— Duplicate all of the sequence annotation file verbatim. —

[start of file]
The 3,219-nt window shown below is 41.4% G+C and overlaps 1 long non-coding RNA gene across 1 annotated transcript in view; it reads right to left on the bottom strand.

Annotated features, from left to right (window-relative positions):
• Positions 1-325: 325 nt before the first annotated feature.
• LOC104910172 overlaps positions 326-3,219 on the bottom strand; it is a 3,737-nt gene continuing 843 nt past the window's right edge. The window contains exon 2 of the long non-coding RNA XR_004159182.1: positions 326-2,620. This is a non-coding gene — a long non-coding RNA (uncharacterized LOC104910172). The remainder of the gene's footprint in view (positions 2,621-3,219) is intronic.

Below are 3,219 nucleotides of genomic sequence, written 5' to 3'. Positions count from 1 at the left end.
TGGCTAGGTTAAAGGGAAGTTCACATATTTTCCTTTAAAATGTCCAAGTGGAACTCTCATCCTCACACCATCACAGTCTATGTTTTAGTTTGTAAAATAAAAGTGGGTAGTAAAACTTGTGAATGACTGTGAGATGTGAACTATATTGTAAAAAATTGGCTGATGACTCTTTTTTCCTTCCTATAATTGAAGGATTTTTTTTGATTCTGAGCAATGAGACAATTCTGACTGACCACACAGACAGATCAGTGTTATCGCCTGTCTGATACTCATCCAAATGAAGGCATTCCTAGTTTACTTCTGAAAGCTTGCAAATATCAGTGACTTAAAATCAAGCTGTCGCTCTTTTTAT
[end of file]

The 3,219-nt window shown below is 41.4% G+C and overlaps 1 long non-coding RNA gene across 1 annotated transcript in view; it reads right to left on the bottom strand.

Annotated features, from left to right (window-relative positions):
• Positions 1-325: 325 nt before the first annotated feature.
• LOC104910172 overlaps positions 326-3,219 on the bottom strand; it is a 3,737-nt gene continuing 843 nt past the window's right edge. The window contains exon 2 of the long non-coding RNA XR_004159182.1: positions 326-2,620. This is a non-coding gene — a long non-coding RNA (uncharacterized LOC104910172). The remainder of the gene's footprint in view (positions 2,621-3,219) is intronic.

Below are 3,219 nucleotides of genomic sequence, written 5' to 3'. Positions count from 1 at the left end.
TGGCTAGGTTAAAGGGAAGTTCACATATTTTCCTTTAAAATGTCCAAGTGGAACTCTCATCCTCACACCATCACAGTCTATGTTTTAGTTTGTAAAATAAAAGTGGGTAGTAAAACTTGTGAATGACTGTGAGATGTGAACTATATTGTAAAAAATTGGCTGATGACTCTTTTTTCCTTCCTATAATTGAAGGATTTTTTTTGATTCTGAGCAATGAGACAATTCTGACTGACCACACAGACAGATCAGTGTTATCGCCTGTCTGATACTCATCCAAATGAAGGCATTCCTAGTTTACTTCTGAAAGCTTGCAAATATCAGTGACTTAAAATCAAGCTGTCGCTCTTTTTAT